As the nation's nuclear energy laboratory, Idaho National Laboratory brings together talented people and specialized nuclear research capability to accomplish our mission. This edition of the Nuclear Fuels and Materials Division Spotlight provides an overview of some of our recent accomplishments in research and capability development. These accomplishments include: • The first identification of silver and palladium migrating through the SiC layer in TRISO fuel • A description of irradiation assisted stress corrosion testing capabilities that support commercial light water reactor life extension • Results of high-temperature safety testing on coated particle fuels irradiated in the ATR • New methods for testing the integrity of irradiated plate-type reactor fuel • Description of a 'Smart Fuel' concept that wirelessly provides real time information about changes in nuclear fuel properties and operating conditions • Development and testing of ultrasonic transducers and real-time flux sensors for use inside reactor cores, and • An example of a capsule irradiation test. Throughout Spotlight, you'll find examples of productive partnerships with academia, industry, and government agencies that deliver high-impact outcomes. The work conducted at Idaho National Laboratory helps to spur innovation in nuclear energy applications that drive economic growth and energy security. We appreciate your interest in our work here at INL, and hope that you find this issue informative.

  17. RIA Fuel Codes Benchmark - Volume 1

    International Nuclear Information System (INIS)

    Marchand, Olivier; Georgenthum, Vincent; Petit, Marc; Udagawa, Yutaka; Nagase, Fumihisa; Sugiyama, Tomoyuki; Arffman, Asko; Cherubini, Marco; Dostal, Martin; Klouzal, Jan; Geelhood, Kenneth; Gorzel, Andreas; Holt, Lars; Jernkvist, Lars Olof; Khvostov, Grigori; Maertens, Dietmar; Spykman, Gerold; Nakajima, Tetsuo; Nechaeva, Olga; Panka, Istvan; Rey Gayo, Jose M.; Sagrado Garcia, Inmaculada C.; Shin, An-Dong; Sonnenburg, Heinz Guenther; Umidova, Zeynab; Zhang, Jinzhao; Voglewede, John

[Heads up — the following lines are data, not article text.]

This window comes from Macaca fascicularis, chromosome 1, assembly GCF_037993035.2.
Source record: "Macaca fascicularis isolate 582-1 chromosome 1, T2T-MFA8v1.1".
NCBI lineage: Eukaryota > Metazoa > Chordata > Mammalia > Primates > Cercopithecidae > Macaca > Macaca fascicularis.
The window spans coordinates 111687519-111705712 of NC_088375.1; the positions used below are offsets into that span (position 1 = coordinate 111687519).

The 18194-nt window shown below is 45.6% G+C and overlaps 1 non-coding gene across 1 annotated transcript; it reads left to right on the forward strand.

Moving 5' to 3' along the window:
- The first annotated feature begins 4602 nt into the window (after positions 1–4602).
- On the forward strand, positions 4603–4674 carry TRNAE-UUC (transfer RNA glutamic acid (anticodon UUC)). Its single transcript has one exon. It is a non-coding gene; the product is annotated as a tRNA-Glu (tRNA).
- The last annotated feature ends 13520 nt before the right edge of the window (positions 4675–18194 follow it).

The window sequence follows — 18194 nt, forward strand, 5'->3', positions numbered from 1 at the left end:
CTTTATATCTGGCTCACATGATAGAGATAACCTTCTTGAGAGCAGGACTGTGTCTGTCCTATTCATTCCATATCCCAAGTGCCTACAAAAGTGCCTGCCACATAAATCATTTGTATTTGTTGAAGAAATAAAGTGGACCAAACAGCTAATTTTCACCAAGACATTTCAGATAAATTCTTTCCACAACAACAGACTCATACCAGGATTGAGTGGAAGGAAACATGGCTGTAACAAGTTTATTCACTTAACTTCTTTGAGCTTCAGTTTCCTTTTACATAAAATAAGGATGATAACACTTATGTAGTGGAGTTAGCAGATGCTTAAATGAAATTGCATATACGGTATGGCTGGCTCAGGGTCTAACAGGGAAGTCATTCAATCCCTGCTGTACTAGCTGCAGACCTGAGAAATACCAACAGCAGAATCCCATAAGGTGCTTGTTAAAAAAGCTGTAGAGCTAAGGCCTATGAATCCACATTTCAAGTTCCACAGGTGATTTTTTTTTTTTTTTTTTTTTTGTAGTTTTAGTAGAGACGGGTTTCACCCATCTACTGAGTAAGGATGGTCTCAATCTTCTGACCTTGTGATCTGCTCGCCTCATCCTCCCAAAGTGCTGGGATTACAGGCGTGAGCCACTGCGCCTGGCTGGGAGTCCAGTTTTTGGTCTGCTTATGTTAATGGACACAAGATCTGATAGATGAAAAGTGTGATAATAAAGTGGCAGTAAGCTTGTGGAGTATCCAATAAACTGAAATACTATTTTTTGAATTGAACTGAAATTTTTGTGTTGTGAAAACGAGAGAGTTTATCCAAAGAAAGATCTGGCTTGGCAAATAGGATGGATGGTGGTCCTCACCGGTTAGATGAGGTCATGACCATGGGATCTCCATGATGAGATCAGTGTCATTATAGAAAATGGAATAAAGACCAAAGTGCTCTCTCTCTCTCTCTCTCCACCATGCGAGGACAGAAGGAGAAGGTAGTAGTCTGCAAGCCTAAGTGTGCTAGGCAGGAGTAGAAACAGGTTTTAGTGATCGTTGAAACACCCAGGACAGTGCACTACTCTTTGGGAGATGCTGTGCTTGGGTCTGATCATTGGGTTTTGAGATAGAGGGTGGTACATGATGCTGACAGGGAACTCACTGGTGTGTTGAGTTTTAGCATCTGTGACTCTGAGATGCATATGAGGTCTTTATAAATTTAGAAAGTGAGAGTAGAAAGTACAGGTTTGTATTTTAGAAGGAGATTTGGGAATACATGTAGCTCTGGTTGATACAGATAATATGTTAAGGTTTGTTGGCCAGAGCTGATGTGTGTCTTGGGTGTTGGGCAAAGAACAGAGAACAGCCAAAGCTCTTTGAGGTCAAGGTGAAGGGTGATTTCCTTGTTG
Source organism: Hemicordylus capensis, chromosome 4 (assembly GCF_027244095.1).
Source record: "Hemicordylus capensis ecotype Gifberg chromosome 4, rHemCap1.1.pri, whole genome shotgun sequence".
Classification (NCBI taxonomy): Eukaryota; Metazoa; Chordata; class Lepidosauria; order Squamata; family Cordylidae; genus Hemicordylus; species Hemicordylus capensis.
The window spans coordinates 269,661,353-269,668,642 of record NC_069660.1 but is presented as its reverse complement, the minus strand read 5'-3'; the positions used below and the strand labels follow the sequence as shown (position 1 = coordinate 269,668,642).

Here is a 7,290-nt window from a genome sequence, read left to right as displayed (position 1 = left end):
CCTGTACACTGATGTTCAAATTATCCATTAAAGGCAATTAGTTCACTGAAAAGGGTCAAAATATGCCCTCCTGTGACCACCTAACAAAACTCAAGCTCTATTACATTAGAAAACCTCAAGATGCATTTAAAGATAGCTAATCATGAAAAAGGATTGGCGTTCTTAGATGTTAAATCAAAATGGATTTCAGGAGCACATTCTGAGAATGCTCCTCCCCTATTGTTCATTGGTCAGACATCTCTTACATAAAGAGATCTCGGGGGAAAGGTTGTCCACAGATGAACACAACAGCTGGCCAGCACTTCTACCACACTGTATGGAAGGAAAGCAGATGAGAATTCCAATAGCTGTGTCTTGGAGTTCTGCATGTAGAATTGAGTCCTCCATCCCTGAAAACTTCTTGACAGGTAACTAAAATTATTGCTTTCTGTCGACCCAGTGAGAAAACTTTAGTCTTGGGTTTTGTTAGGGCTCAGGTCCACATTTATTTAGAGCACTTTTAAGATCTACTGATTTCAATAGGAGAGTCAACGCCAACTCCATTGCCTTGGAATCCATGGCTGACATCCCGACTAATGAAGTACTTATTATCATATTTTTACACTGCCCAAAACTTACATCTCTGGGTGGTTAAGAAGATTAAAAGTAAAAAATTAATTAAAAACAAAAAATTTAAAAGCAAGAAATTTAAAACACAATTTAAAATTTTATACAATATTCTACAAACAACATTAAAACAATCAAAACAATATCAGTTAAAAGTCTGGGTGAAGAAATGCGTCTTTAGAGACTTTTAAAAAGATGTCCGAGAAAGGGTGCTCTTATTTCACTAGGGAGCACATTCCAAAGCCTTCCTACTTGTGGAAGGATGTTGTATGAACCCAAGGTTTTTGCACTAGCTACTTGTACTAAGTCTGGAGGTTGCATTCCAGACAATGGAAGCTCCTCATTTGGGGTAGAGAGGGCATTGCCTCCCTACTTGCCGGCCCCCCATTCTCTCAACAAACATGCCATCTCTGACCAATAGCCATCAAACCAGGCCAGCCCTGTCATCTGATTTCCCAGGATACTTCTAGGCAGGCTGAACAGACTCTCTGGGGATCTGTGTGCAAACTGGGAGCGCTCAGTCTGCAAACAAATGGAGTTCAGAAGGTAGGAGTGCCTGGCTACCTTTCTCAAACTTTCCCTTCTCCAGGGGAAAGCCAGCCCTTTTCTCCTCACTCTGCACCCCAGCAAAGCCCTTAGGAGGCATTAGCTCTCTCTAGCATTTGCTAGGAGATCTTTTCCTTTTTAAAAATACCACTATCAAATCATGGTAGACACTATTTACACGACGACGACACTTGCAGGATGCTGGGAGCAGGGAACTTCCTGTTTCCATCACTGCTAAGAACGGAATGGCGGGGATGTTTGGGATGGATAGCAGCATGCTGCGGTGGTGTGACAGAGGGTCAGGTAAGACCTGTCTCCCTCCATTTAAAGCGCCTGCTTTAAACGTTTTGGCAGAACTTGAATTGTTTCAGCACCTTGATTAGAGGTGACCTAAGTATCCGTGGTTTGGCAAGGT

2013-01-01

    Reactivity-initiated accident (RIA) fuel rod codes have been developed for a significant period of time and they all have shown their ability to reproduce some experimental results with a certain degree of adequacy. However, they sometimes rely on different specific modelling assumptions the influence of which on the final results of the calculations is difficult to evaluate. The NEA Working Group on Fuel Safety (WGFS) is tasked with advancing the understanding of fuel safety issues by assessing the technical basis for current safety criteria and their applicability to high burnup and to new fuel designs and materials. The group aims at facilitating international convergence in this area, including the review of experimental approaches as well as the interpretation and use of experimental data relevant for safety. As a contribution to this task, WGFS conducted a RIA code benchmark based on RIA tests performed in the Nuclear Safety Research Reactor in Tokai, Japan and tests performed or planned in CABRI reactor in Cadarache, France. Emphasis was on assessment of different modelling options for RIA fuel rod codes in terms of reproducing experimental results as well as extrapolating to typical reactor conditions. This report provides a summary of the results of this task. (authors)

  18. Nuclear Fuels & Materials Spotlight Volume 5

    International Nuclear Information System (INIS)

    Petti, David Andrew

    2016-01-01